Fda antibiotics animals, FDA Antibiotic Regulations Agency's Small Step Ignores Larger Issue of Antibiotic Resistance in Farm Animals. The U.S. Food and Drug Administration prohibited some unapproved uses of antibiotics in livestock on Wednesday.
Fda antibiotics animals
Farmers will no longer be able to administer a class of antibiotics called cephalosporins to cattle, pigs, chicken and turkeys in unapproved doses or frequencies, or as a means of preventing disease, the agency said. Also prohibited: using drugs not originally intended for use in livestock. Some limited extra-label use will still be permitted, including prescription drugs in less-commonly eaten animals such as rabbits and ducks.
In people, cephalosporins are used to treat pneumonia and other infections -- including Salmonella. In animals, antibiotics are often used to promote growth. But the practice may have helped some strains of bacteria become resistant to antibiotics, and therefore harder to treat when they strike humans.
"Cephalosporins are commonly used in humans to treat pneumonia as well as to treat skin and soft tissue infections. In addition, they are used in the treatment of pelvic inflammatory disease, diabetic foot infections, and urinary tract infections. If cephalosporins are not effective in treating these diseases, doctors may have to use drugs that are not as effective or that have greater side effects," the FDA said in the statement.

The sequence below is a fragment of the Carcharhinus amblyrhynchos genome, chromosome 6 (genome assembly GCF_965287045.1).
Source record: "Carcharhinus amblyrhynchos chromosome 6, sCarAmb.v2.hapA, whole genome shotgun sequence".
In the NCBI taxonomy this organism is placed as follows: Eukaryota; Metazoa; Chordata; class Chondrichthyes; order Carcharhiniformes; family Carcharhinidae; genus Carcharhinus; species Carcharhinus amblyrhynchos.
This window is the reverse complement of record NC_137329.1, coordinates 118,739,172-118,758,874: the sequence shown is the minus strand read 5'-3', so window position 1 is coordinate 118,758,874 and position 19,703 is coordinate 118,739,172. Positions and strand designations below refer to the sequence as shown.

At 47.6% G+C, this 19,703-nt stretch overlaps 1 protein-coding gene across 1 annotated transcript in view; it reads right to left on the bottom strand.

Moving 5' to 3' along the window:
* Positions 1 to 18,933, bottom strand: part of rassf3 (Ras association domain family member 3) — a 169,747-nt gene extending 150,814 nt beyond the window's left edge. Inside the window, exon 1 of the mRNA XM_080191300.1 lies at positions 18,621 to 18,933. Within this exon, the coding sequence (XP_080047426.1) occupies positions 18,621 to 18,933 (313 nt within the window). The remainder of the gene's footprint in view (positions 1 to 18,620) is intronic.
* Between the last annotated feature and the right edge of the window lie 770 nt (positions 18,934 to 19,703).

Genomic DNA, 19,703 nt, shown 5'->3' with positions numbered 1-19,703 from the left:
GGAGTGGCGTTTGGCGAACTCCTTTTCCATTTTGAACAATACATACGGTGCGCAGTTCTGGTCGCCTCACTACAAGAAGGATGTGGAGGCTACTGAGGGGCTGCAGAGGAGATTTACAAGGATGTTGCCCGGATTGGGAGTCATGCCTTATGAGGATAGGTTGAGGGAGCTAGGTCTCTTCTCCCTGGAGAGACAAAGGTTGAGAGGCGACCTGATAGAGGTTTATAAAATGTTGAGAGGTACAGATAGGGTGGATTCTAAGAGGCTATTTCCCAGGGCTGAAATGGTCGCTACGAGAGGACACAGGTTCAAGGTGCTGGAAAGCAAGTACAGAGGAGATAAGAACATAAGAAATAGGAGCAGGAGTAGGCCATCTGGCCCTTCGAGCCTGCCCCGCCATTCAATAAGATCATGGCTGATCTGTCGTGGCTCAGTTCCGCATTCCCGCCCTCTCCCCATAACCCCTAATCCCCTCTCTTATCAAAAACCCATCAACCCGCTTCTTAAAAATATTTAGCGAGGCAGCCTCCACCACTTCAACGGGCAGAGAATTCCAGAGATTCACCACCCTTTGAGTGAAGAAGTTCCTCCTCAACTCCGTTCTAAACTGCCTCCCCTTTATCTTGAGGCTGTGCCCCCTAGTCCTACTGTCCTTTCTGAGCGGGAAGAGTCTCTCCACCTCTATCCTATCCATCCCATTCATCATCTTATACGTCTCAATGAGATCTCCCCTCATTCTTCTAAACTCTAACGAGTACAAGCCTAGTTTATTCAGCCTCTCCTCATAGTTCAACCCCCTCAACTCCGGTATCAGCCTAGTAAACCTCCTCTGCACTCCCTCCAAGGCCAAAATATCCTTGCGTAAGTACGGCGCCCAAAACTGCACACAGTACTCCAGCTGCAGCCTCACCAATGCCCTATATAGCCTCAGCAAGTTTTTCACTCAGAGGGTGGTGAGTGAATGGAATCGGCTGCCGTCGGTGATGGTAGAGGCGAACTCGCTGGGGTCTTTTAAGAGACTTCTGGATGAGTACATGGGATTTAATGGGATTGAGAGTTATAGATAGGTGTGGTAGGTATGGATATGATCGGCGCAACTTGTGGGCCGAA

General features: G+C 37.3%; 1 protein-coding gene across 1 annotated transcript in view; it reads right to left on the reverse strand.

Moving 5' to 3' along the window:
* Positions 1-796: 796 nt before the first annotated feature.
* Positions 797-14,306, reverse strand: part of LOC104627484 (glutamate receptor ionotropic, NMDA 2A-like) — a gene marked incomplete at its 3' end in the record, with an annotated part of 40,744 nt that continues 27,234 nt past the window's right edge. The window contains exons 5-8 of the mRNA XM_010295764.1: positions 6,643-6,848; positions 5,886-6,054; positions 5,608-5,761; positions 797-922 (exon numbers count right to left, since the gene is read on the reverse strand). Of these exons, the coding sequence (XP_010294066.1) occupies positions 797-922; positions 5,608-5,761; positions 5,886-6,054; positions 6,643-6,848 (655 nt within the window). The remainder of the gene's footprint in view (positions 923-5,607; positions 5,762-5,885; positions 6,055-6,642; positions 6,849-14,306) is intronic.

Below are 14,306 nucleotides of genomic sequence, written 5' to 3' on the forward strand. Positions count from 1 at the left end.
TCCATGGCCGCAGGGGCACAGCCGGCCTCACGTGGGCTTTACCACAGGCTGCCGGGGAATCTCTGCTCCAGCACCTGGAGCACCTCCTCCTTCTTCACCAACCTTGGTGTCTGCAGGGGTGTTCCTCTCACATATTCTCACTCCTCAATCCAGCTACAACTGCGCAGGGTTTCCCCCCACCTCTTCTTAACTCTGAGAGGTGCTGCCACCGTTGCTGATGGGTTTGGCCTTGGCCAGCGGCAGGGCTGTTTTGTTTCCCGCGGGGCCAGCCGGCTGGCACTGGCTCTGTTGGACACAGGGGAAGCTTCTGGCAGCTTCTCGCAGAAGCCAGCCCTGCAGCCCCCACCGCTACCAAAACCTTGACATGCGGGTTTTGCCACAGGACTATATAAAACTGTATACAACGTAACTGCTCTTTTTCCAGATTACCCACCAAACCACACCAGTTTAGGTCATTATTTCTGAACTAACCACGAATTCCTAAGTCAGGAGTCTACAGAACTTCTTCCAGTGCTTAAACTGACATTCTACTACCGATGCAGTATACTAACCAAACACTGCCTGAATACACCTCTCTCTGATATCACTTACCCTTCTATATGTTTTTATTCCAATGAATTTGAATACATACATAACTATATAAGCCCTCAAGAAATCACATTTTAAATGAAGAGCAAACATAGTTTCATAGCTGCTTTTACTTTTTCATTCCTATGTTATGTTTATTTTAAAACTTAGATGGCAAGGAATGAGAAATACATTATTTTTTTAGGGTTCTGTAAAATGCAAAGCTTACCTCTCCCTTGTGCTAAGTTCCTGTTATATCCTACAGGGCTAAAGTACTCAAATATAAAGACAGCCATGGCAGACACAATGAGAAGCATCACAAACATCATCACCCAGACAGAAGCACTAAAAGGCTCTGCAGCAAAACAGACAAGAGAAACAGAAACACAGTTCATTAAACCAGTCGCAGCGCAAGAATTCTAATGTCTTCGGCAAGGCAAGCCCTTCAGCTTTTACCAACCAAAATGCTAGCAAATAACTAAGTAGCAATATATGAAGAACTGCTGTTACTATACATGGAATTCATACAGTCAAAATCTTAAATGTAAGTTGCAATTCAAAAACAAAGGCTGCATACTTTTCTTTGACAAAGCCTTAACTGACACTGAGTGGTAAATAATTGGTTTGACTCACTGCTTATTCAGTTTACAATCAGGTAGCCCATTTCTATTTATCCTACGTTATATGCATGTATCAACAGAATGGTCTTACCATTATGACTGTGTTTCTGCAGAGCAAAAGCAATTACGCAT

While the restriction has been praised by organizations such as the Pew Campaign on Human Health and Industrial Farms and the Alliance for the Prudent Use of Antibiotics as an "important first step" toward addressing the adverse human health consequences resulting from the overuse of antibiotics in farm animals, it is ultimately a limited move in the grand scheme of the issue.
In fact, the use of cephalosporins to treat food-producing animals has been declining in recent years in favor of alternate classes of antibiotics. In 2010, the FDA reported cephalosporins constituted less than 0.25 percent of antibiotic sales for farm animals domestically. The industry purchased about 91,000 pounds of the drug in 2010, considerably less than any other antibiotic, as well as a 41 percent decrease from 2009.